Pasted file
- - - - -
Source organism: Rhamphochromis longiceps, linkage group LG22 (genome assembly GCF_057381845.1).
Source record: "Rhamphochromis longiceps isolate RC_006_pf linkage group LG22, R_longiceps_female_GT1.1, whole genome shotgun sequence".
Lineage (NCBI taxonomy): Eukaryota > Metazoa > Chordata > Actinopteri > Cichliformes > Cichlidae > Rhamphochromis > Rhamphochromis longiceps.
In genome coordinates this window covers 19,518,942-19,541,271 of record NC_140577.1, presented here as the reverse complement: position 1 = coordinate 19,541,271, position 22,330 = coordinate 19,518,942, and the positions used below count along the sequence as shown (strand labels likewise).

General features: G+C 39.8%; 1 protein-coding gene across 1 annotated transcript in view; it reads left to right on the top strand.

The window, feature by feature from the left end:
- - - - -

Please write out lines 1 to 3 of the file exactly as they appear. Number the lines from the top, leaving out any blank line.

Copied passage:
Source organism: Rhamphochromis longiceps, linkage group LG22 (genome assembly GCF_057381845.1).
Source record: "Rhamphochromis longiceps isolate RC_006_pf linkage group LG22, R_longiceps_female_GT1.1, whole genome shotgun sequence".
Lineage (NCBI taxonomy): Eukaryota > Metazoa > Chordata > Actinopteri > Cichliformes > Cichlidae > Rhamphochromis > Rhamphochromis longiceps.